Reviewed by Annabel
In Nina (of Love, Nina) Stibbe’s first semi-autobiographical novel Man at the Helm (reviewed here) we were introduced to the Vogel family. In it, the three Vogel children who were not yet teenagers tried to find a new partner for their newly single mum, believing that families need ‘a man at the helm’, with hilarious results.
It wouldn’t really be spoiling to tell you that it ended happily, and five years later the Vogel children are living with their mum and Mr Holt, whom they like very much. Paradise Lodge takes up the story once again through narrator Lizzie, the middle child, now fifteen and supposedly starting to study for O-levels (the UK forerunner of GCSEs, sat in Yr11) (by the way, the novel is set in the mid-1970)s.
However, Lizzie needs a job – she doesn’t have any money to buy life’s essential little luxuries. Her friend Miranda says that the residential and convalescent home Paradise Lodge needs staff…
The Owner’s Wife then asked us why we wanted the job. I answered first, explaining that my family couldn’t afford two types of shampoo or two types of coffee so I was stuck with Vosene and Woolco’s econo-coffee (which was half coffee, half chicory extract). And since my sister had begun bringing home all sorts from a part-time job at Woolworth’s, it had become my ambition to progress on to Linco Beer shampoo in its little barrel and Maxwell House coffee with its fresh-aroma promise.
They both get jobs, and this is the start of a whole new life for Lizzie, who needs the money even more once her mum has another baby, Danny. They have to tighten their belts even further.
‘What’s it like to have a baby?’ I asked my mother – I meant how did it feel, emotionally.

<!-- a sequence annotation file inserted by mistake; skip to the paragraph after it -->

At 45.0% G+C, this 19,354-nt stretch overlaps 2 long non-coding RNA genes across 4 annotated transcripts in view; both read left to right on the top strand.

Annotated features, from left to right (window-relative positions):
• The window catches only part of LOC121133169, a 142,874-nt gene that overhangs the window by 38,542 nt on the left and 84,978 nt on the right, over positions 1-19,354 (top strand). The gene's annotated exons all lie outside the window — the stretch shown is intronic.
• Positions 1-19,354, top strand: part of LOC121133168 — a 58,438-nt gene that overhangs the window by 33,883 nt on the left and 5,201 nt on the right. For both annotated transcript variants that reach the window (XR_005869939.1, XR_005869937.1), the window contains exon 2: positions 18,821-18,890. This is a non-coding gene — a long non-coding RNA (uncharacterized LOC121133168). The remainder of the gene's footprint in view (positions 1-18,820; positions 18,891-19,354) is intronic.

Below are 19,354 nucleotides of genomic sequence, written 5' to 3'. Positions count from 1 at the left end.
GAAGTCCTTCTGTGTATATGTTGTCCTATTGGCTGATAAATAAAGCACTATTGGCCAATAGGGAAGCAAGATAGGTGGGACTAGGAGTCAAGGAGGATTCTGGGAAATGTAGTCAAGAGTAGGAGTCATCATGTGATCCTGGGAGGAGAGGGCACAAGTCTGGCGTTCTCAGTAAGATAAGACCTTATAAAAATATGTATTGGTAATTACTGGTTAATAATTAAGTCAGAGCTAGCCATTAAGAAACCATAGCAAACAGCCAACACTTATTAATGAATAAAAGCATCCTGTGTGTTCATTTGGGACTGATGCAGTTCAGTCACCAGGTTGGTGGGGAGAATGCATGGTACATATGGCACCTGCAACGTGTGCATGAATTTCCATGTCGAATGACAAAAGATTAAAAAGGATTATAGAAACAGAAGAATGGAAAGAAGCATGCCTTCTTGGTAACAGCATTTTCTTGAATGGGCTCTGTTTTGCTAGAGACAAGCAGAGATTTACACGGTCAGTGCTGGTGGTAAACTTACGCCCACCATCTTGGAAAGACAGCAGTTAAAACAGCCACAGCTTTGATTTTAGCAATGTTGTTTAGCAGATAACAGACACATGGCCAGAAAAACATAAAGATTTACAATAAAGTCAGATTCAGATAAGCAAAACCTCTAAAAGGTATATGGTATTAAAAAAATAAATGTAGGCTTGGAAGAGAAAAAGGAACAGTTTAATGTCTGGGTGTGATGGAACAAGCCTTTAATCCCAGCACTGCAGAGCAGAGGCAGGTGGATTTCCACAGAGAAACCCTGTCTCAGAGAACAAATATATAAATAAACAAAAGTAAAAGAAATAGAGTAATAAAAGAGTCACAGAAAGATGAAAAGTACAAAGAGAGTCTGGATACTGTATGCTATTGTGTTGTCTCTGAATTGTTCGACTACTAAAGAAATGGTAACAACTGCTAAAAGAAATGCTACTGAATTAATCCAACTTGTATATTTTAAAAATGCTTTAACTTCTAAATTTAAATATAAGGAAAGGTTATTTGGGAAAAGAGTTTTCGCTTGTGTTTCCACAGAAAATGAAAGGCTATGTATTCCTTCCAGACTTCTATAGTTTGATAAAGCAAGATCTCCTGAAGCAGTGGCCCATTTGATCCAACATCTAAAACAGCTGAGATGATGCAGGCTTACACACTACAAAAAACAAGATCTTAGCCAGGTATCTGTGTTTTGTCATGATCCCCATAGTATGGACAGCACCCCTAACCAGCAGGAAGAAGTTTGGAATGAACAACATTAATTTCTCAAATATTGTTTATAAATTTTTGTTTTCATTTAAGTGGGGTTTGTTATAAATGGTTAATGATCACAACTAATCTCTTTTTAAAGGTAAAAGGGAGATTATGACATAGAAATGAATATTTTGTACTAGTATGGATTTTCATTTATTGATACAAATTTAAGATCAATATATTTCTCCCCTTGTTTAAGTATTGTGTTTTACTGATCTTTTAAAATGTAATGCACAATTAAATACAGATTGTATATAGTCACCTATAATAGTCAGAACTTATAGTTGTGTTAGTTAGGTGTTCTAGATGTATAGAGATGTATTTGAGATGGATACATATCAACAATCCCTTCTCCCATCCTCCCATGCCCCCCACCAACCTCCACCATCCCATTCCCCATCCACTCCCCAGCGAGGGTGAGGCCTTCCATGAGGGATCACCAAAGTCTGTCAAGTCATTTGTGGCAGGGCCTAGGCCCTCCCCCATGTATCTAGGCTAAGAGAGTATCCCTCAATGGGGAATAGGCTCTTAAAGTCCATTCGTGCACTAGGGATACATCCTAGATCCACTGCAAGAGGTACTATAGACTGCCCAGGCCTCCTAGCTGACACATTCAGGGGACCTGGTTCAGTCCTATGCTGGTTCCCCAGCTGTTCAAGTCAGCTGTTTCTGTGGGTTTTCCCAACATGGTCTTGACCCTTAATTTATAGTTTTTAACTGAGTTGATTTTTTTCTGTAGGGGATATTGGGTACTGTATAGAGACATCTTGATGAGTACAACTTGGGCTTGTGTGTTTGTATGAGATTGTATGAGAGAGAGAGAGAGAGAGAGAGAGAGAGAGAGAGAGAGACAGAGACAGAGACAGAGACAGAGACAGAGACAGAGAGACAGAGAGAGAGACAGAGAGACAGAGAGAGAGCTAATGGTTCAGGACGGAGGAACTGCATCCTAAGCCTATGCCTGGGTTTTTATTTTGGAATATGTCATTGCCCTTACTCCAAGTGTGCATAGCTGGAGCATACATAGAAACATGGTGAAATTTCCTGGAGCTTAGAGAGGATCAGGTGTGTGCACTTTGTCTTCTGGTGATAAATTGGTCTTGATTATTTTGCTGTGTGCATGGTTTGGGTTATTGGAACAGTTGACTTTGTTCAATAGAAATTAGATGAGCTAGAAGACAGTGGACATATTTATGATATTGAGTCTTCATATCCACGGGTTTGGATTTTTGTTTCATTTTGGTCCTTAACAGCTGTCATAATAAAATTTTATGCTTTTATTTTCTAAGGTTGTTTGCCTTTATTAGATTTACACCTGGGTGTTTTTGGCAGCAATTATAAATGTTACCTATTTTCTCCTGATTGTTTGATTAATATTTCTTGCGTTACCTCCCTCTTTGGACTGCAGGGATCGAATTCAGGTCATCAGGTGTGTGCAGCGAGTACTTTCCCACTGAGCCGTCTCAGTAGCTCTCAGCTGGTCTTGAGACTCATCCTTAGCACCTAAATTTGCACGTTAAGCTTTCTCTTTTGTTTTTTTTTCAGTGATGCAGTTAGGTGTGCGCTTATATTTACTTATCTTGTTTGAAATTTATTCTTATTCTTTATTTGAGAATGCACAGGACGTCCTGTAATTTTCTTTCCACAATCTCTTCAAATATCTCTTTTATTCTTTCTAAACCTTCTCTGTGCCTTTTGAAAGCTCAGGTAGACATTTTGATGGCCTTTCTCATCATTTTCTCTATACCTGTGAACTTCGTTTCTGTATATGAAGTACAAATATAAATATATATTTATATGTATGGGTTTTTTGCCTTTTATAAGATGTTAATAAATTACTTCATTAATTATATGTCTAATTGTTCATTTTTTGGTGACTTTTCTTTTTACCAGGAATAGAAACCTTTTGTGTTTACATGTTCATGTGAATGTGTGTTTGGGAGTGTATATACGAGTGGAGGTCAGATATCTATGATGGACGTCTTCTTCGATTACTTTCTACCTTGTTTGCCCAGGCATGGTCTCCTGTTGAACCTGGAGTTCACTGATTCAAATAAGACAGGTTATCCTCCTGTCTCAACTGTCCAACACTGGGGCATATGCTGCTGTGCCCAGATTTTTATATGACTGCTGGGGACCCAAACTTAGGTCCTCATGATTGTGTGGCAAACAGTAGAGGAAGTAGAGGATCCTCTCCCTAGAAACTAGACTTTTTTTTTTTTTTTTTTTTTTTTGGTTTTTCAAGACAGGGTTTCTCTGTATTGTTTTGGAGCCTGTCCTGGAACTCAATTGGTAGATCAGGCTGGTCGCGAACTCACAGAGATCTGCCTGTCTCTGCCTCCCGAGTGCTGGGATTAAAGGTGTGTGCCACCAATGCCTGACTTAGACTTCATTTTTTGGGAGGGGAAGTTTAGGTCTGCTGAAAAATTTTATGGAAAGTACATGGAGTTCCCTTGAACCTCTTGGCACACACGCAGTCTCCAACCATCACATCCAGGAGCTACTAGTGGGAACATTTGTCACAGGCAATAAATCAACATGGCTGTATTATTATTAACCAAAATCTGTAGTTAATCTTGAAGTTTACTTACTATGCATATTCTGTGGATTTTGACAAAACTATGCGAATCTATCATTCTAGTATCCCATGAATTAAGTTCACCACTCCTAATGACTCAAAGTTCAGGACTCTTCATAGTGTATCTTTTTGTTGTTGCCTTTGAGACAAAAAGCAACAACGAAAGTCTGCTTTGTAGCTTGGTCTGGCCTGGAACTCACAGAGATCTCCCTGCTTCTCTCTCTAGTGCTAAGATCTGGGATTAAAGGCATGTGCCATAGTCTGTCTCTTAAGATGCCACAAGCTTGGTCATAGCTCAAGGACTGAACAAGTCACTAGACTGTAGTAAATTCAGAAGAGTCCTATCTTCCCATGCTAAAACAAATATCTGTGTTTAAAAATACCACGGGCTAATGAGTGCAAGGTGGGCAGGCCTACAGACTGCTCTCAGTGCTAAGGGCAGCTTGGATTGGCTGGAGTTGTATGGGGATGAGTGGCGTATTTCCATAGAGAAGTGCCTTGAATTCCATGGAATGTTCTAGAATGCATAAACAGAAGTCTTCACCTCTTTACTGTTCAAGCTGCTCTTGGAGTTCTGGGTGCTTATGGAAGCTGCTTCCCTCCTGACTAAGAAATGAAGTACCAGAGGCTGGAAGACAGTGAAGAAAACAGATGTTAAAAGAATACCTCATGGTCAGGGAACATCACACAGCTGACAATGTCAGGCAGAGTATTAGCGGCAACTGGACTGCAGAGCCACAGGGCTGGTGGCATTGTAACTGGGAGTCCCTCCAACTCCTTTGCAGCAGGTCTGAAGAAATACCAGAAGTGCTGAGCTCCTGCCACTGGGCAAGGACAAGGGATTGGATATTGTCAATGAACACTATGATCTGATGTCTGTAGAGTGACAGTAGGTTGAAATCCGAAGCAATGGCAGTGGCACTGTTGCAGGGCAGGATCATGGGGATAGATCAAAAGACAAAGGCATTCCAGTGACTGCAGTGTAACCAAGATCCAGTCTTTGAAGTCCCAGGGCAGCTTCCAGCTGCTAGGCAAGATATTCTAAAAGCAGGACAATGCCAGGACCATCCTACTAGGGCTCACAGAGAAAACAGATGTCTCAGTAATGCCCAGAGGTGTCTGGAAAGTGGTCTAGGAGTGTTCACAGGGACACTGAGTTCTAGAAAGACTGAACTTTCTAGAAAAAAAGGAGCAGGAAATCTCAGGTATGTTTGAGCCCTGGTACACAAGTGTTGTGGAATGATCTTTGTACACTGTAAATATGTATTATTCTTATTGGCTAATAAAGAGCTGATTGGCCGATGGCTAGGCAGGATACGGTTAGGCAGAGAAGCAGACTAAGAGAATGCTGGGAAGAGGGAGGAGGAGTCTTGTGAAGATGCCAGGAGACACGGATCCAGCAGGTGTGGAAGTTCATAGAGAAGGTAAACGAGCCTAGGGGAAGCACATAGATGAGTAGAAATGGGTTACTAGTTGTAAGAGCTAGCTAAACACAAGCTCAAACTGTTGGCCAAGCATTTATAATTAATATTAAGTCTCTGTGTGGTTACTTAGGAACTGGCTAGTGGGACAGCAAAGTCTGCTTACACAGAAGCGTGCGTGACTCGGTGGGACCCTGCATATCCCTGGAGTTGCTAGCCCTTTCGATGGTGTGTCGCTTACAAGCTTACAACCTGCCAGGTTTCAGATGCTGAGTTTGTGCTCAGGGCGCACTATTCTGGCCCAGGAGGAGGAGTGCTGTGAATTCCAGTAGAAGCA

‘It’s like shitting a football,’ she said.
‘I meant, emotionally,’ I said.
‘Shitting a football,’ she repeated.
Lizzie enjoys working at Paradise Lodge and we’re gradually introduced to the other staff – the Owner, the Owner’s Wife and Matron, as well as some of the residents including Lady Briggs, who has a private room, and Mr Simmons, who loves to help the staff out. Lizzie works hard, unlike Miranda who is always mooning after her boyfriend Mike Yu, with whom she has progressed from kissing to ‘erotic hand-holding’.
The author has given us a lovely set-up for the drama that follows. A sparkling new rival home sets up in town. Paradise Lodge starts haemorrhaging staff and Matron, whom nobody likes and whose qualifications have always appeared dodgy, ends up in charge.
Lizzie takes on more and more shifts and starts skipping school which brings her to the attention of the deputy head, Miss Pitt, who threatens to take her out of the O-level stream. Lizzie is an intelligent girl, easily capable of doing the exams, but Miss Pitt presents a real problem. What is Lizzie to do? She wants her exams, but she’s committed to the suffering Paradise Lodge too.
This is a very gentle comedy, but it doesn’t shy away from the darker side of life. Lizzie soon sees the home’s morgue and experiences the death of residents, one falling on top of her as she dies, pinning poor Lizzie to the ground. The staff take bets on who will be next to go, Matron comments that’s another ‘eighty quid a week gone’.
The author’s humour is targeted primarily at the staff rather than the residents. The nurses would like nothing more than to be taken on as nurse/companion to a recovering older gentleman, who would then leave them a large legacy!
As the novel progresses, we get to know all the characters well. Most have little foibles and secrets which are gradually exposed, leading to much comedy. Lizzie is a charming and totally reliable narrator, wise beyond her years at times – but in others, seduced by TV advertising as we’ve seen. She’s a ray of sanity in a mad world, having to manage school and work, which get cleverly combined into the main plot.
The set-pieces made me chuckle and smile, but Paradise Lodge was less laugh-out-loud than Man at the Helm. It is, however, an easy, upbeat novel, gently funny but touching when needed. Ideal for the summer.
Annabel is one of the editors of Shiny New Books, and remembers Linco Beer shampoo!
Nina Stibbe, Paradise Lodge (Penguin Viking, 2016). 978-0241240243, 288 pp., hardback.
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